There is an increasing amount of concern regarding proposed legislation currently being guided through Parliament. I have received several calls from people worried about the likely impact of the Customer Rights Bill, with much of this concern being fed by a somewhat overenthusiastic press.
Stories abound of potential customers making clandestine recordings of conversations at the initial site interview, with provocatively chosen words and phrases deliberately couched into making the contractor promise something they cannot produce, then refusing to pay for the work because their "brief" was not met.
Examples given include "the perfect lawn", a "level" play area, a "rabbit-proof fence" or a "beautiful rose garden" — among a range of other terms subject to personal and subjective meanings — that are then referred to when the time for invoicing and payment arrives, and thrown back at the contractor for non-compliance with their instructions.
These are some of the more "reasonable" potential pitfalls. Others include a direct challenge to the skills and ability of the contractor, almost daring them to come up with a fantastic scheme that the site or budget could never meet. There have always been these "professional non-payers" and the Customers Rights Bill — or whatever the final title may be — could be seen by some as a complainants’ charter, especially when targeted at new or smaller firms.
As with all bills — or so it seems to me — they are thought up by politicians eager to create favourable headlines for themselves or their department, while the bare bones are given to others to fine-tune and hopefully by the time they have travelled through various committees and public consultations they will be acceptable both to the wider public as well as the legislators.
With the Customers Rights Bill, it is bound to be seen as favouring the hard-done-by public, with those naughty contractors being forced into raising their standards, completely irrespective of the actual benefit to the public.
There has always been a strong case for all contractors, including designers, landscapers and maintenance firms, to ensure that their contract documents are in good order. Every project, no matter how large or small, should be tightly controlled. Consider when you hire a car. Each vehicle is carefully inspected by both parties to ensure that even the slightest scratch or blemish is recorded at the time of hire and the condition is signed for by both. When the vehicle is returned, the same process is carried out and any variations are noted, and charged for if necessary. This common practice is not questioned by either side.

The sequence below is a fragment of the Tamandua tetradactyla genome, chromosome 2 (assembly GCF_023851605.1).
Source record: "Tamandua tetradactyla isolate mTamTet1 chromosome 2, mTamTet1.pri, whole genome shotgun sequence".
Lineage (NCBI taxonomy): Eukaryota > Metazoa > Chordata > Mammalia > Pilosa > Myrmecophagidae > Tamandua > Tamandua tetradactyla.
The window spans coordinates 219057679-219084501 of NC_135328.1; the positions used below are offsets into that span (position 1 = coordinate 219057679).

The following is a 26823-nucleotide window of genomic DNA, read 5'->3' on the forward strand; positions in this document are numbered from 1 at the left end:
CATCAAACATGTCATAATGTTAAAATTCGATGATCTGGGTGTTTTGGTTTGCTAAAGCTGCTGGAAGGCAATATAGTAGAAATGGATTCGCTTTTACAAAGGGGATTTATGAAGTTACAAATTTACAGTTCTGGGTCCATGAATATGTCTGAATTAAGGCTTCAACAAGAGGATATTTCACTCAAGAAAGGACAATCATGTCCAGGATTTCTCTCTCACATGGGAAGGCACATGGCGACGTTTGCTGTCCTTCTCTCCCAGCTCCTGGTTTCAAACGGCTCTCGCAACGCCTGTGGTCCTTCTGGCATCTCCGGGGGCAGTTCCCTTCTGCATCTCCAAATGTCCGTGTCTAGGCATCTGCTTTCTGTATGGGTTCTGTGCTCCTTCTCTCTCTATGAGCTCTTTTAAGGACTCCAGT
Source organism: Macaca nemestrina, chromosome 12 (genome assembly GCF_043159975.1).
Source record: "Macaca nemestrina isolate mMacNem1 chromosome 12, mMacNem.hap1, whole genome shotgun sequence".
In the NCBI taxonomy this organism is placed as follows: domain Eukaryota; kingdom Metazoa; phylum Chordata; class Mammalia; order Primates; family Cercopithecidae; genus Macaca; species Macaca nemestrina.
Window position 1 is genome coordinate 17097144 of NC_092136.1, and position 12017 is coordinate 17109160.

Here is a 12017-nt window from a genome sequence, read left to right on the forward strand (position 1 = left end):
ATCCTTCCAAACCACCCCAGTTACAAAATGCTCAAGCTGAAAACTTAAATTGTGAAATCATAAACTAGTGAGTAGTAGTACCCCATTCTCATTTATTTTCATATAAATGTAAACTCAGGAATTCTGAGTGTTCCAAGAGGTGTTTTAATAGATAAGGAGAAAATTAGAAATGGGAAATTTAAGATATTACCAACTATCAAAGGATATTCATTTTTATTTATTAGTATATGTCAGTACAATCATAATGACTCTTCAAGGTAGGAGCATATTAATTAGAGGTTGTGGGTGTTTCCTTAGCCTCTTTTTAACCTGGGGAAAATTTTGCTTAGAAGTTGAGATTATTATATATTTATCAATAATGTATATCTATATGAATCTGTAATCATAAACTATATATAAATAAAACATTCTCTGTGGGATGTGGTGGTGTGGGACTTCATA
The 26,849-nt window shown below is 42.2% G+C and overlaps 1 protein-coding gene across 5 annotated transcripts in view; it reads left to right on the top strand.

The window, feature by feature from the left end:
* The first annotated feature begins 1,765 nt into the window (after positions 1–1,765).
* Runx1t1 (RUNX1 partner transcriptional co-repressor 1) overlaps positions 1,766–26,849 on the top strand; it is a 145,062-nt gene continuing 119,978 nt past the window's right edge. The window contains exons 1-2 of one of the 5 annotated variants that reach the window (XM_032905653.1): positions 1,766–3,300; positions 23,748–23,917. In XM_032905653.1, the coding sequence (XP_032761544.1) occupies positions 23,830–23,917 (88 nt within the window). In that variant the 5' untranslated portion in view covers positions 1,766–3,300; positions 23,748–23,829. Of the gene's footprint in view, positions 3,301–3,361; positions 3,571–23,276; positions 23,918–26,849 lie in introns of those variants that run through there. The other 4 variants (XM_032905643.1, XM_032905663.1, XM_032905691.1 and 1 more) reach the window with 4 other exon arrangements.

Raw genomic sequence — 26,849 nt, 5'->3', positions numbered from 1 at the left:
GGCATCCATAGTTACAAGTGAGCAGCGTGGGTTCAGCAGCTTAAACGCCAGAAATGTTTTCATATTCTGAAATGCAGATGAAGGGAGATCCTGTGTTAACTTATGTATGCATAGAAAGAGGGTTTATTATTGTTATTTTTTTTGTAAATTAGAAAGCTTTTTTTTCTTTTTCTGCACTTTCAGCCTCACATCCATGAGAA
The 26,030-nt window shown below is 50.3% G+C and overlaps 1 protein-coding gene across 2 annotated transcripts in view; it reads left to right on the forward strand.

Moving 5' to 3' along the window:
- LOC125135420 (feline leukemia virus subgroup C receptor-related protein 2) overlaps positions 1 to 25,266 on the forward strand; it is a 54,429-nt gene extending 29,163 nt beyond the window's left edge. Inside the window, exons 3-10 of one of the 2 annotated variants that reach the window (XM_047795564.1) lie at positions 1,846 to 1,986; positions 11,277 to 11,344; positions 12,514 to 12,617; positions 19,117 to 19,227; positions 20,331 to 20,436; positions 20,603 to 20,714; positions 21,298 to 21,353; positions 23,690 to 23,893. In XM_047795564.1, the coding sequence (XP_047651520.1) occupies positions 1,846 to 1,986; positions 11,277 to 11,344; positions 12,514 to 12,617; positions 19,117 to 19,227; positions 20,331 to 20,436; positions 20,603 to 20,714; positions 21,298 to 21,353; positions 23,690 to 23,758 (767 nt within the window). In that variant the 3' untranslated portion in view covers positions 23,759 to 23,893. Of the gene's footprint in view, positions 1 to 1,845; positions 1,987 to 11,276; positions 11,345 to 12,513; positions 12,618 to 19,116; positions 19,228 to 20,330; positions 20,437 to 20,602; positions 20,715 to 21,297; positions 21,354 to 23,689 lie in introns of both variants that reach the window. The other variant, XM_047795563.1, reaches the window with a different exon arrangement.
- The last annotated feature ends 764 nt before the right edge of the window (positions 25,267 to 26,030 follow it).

Increase your professional standing
The advent of this bill should be welcomed by all contractors and instead of being treated as a threat to our businesses turned into an opportunity to be welcomed by the industry, being the foundation for all our undertakings.
Site surveys, customer instructions given in writing, budgets set at the time of tendering, method statements, insurance matters, payment methods and terms, specification and product libraries — all of the usual documentation should be produced and given to the client as a record of your association with them. Formally identify the client as Mr and/or Mrs, Mr and/or Mr, Mr and/or Miss, etc, to prevent any problems in the future. At each stage of presentation, ensure that the nominated client signs for the documents as being received and understood, citing the new bill as the need to do so.
No matter how contentious the new bill is or becomes — there are bound to be a lot of press stories detailing how some poor unfortunate householder was saved from being ripped off thanks to the wonderful new law and a lot of sad stories in the trade press about unscrupulous homeowners. The fact is that it cannot change the established laws already enshrined in our country, many centuries old and forming the very basis of our democracy.
The established law — the laws of tort and others that are the backbone of our society — are there to protect all parties and may be seen as impartial, favouring justice without sides. The new bill will have its flaws and cannot override the established law, for example, that says the buyer must beware (caveat emptor) or the craftsman must be paid for his work (quantum meruit), both of which underpin a host of other solid laws.
This would require the complete rewriting of all laws and, provided that you have all of your documentation firmly in place, you will not only protect yourself from opportunistic non-payers but also use the chance to review and tighten up on your procedures, and increase your profitability at the same time.
Should anyone attempt to embroil you in such a complainants’ charter, and you suspect a scam, be mindful that there are also laws to protect you from the "attacks of the insidious" — including attempting to obtain a pecuniary advantage (by deliberately attempting to withhold payment on some spurious pretext) and slander/libel laws.
Let’s celebrate the Customer Rights Bill or at least seize the opportunity to examine our working practices and tighten up/fine-tune our documentation to ensure that we are seen as professionals, not subject to opportunistic attempts to take advantage of our goodwill
Alan Sargent is an independent gardens consultant. His latest book, The Landscaper’s Survival Manual, is available from www.alansargent.co.uk.